The Pope on: "ABC’s decision to cancel 'Roseanne' feels like a gutsy move. It looks like a stand against racism, a line drawn in the sand to delineate what is reasonable and what is not. It even looks like a data point in the 'How do we separate the art from the artist?' debate, and it offers a heartening answer: We don’t have to, because, in this case, ABC will not finance that artist. It’s somehow even more heartening because it comes from a massive corporate conglomerate that might lose money by making this decision. It feels remarkably just. It feels decent. I’m thrilled that Roseanne has been canceled. It was the right thing to do. But it doesn’t feel correct to hold up ABC as a new bastion of decency, either. 'Roseanne' felt like the Titanic, a ship that seemed too big to turn around — but in the aftermath of Barr’s tweet, it also seemed like a ship that was doomed. ABC’s decision to cancel Roseanne is a good thing, but it also seems like a decision to shut down something that was about to implode anyhow. With a little more context, it looks like a network taking a strong stance against racism… in a way that also rids them of a show that was about to fall apart anyhow."

Sergio on: "Even though the Marvel series are TV shows, Netflix has become entranced by this notion of the '13-hour movie' when developing a season. This format mashup does a disservice to both mediums. Television's strength lies in episodic structure, which allows writers to explore different tones, characters, story structure and conflict. Movies allow a filmmaker to hone in on one or two central themes, attack it from multiple angles and get out. Netflix’s model takes the most incompatible parts of each and slaps them together, creating a lumbering mutant medium. The '13-hour movie' model means we don’t get the brevity of a film or the variation of television; it means we get the singular focus of movies stretched out to television length. It’s exhausting and it does these heroes no favors."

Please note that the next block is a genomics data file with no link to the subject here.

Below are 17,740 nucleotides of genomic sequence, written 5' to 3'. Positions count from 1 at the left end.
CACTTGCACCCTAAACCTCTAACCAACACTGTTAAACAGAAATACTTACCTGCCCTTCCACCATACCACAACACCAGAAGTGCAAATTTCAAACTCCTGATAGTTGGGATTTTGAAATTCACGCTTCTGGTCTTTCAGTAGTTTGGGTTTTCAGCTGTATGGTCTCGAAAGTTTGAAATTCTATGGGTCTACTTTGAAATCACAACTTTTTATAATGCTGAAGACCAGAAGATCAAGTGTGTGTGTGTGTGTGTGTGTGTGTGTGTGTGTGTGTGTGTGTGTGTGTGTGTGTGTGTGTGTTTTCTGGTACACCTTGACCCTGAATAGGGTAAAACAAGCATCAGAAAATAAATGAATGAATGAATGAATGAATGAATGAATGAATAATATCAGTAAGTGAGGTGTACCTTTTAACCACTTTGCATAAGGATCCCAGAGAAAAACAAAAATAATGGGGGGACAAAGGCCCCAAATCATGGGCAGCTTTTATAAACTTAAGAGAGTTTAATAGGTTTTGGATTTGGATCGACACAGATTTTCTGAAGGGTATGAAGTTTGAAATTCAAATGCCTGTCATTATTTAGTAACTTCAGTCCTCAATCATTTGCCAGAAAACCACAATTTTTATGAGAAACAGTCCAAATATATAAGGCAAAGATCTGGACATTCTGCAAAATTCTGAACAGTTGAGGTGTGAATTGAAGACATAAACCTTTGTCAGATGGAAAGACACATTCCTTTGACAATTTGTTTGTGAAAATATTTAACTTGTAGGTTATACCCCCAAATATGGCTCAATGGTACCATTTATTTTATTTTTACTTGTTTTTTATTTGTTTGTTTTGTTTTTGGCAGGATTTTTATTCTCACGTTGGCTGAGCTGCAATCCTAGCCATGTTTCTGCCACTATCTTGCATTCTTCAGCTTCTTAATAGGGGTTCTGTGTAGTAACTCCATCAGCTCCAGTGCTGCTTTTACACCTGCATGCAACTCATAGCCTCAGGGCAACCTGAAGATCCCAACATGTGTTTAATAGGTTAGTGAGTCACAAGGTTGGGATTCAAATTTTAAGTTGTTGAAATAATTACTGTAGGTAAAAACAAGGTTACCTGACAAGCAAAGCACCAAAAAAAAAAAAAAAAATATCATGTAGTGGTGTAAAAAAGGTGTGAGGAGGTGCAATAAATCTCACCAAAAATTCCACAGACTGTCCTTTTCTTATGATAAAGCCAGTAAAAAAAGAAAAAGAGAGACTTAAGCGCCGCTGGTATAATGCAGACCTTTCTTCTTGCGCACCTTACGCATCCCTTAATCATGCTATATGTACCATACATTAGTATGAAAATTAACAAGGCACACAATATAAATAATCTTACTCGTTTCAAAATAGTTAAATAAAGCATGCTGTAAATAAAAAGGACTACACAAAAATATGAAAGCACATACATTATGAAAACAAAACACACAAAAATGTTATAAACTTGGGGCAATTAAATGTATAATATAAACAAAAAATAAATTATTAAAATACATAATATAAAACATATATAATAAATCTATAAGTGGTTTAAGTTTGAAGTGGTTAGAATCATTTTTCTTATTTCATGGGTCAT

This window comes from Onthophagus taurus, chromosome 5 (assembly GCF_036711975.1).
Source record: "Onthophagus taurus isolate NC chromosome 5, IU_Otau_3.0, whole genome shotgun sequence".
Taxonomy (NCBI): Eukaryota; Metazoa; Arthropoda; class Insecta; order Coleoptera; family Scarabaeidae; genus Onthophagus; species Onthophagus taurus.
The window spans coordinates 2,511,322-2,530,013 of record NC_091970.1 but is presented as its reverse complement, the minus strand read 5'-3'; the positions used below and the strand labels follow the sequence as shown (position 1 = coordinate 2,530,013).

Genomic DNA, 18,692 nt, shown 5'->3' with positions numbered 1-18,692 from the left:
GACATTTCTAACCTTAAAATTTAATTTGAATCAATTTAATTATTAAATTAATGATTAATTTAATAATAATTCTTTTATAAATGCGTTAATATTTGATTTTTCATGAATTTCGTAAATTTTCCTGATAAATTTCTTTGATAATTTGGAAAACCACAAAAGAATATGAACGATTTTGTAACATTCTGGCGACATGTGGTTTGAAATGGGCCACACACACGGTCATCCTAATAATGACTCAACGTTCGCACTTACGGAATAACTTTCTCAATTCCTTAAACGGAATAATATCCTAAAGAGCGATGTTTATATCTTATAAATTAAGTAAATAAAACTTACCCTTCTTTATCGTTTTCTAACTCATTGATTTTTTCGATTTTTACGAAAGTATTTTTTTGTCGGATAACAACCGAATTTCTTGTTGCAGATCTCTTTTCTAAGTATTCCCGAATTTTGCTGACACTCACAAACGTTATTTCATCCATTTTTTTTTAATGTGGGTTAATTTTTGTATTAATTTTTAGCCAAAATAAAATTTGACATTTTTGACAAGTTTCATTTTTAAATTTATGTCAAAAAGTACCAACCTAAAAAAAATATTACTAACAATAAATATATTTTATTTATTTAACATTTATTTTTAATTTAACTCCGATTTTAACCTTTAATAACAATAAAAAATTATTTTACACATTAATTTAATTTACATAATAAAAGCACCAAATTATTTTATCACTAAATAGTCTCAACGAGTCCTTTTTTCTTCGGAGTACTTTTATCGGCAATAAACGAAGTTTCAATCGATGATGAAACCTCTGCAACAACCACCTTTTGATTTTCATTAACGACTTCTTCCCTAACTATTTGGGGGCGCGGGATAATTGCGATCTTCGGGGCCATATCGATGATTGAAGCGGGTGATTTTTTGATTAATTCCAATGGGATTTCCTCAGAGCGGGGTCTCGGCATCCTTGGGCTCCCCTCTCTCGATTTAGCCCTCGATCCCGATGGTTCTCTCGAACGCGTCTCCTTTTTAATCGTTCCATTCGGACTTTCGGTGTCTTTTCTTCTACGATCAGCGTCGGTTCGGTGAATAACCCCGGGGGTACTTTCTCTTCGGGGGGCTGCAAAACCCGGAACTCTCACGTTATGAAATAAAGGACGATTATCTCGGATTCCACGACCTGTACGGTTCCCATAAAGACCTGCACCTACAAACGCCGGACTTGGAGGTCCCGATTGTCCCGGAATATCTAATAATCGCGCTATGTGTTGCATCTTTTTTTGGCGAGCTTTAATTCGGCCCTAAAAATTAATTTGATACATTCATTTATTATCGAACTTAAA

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“I remember very much the iconography and the images and the statues in church were very emotional for me. Just the power of that, and even still — just seeing prayer card, what that image can evoke. I have a lot of friends that are involved in the esoteric, and I know some girls in New York that are also into the supernatural. I don’t feel that I have that gift. But I am leaning towards mysticism… Maybe men are more practical, maybe they don’t give into that as much… And then also, they don’t convene in the same way that women do. But I don’t know, I am not a man, I don’t want to speak for men. For me, I tend to gravitate towards people who are open to those kinds of things. And the idea for my film, White Echo, I guess stemmed from that — I find that the girls in New York are more credible. What is it about the way that they communicate their ideas with the supernatural that I find more credible? And that is where it began. All the characters are also based on friends of mine. I worked with Refinery29 on that film, and found that they really invest in you which is so rare in this industry.”
Chloë Sevigny

“The word I have fallen in love with lately is ‘Hellenic.’ Greek in its mythology. So while everyone is skewing towards the YouTube generation, here we are making two-and-a-half-hour movies and trying to buck the system. It’s become clear to me that we are never going to be a perfect fit with Hollywood; we will always be the renegade Texans running around trying to stir the pot. Really it’s not provocation for the sake of being provocative, but trying to make something that people fall in love with and has staying power. I think people are going to remember Dragged Across Concrete and these other movies decades from now. I do not believe that they will remember some of the stuff that big Hollywood has put out in the last couple of years. You’ve got to look at the independent space to find the movies that have been really special recently. Even though I don’t share the same world-view as some of my colleagues, I certainly respect the hell out of their movies which are way more fascinating than the stuff coming out of the studio system.”
~ Dallas Sonnier